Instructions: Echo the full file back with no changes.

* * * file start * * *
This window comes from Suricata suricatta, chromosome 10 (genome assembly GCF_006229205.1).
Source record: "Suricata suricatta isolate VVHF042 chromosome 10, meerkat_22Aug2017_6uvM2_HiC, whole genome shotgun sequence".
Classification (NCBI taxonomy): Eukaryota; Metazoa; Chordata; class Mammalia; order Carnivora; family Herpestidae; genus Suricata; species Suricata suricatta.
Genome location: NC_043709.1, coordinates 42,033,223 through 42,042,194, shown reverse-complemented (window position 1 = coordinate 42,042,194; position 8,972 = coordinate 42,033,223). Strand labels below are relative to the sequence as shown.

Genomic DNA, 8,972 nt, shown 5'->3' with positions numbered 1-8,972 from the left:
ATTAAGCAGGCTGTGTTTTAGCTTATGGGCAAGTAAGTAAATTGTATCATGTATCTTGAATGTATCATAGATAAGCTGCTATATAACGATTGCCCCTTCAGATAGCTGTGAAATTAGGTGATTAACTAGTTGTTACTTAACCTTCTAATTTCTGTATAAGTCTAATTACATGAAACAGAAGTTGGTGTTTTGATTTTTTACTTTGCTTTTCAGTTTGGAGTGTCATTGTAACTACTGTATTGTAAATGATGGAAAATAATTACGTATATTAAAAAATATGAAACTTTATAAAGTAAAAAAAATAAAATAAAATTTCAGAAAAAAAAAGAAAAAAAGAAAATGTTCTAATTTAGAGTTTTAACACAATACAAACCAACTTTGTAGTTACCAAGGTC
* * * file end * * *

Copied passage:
This window comes from Suricata suricatta, chromosome 10 (genome assembly GCF_006229205.1).
Source record: "Suricata suricatta isolate VVHF042 chromosome 10, meerkat_22Aug2017_6uvM2_HiC, whole genome shotgun sequence".
Classification (NCBI taxonomy): Eukaryota; Metazoa; Chordata; class Mammalia; order Carnivora; family Herpestidae; genus Suricata; species Suricata suricatta.
Genome location: NC_043709.1, coordinates 42,033,223 through 42,042,194, shown reverse-complemented (window position 1 = coordinate 42,042,194; position 8,972 = coordinate 42,033,223). Strand labels below are relative to the sequence as shown.

Genomic DNA, 8,972 nt, shown 5'->3' with positions numbered 1-8,972 from the left:
ATTAAGCAGGCTGTGTTTTAGCTTATGGGCAAGTAAGTAAATTGTATCATGTATCTTGAATGTATCATAGATAAGCTGCTATATAACGATTGCCCCTTCAGATAGCTGTGAAATTAGGTGATTAACTAGTTGTTACTTAACCTTCTAATTTCTGTATAAGTCTAATTACATGAAACAGAAGTTGGTGTTTTGATTTTTTACTTTGCTTTTCAGTTTGGAGTGTCATTGTAACTACTGTATTGTAAATGATGGAAAATAATTACGTATATTAAAAAATATGAAACTTTATAAAGTAAAAAAAATAAAATAAAATTTCAGAAAAAAAAAGAAAAAAAGAAAATGTTCTAATTTAGAGTTTTAACACAATACAAACCAACTTTGTAGTTACCAAGGTC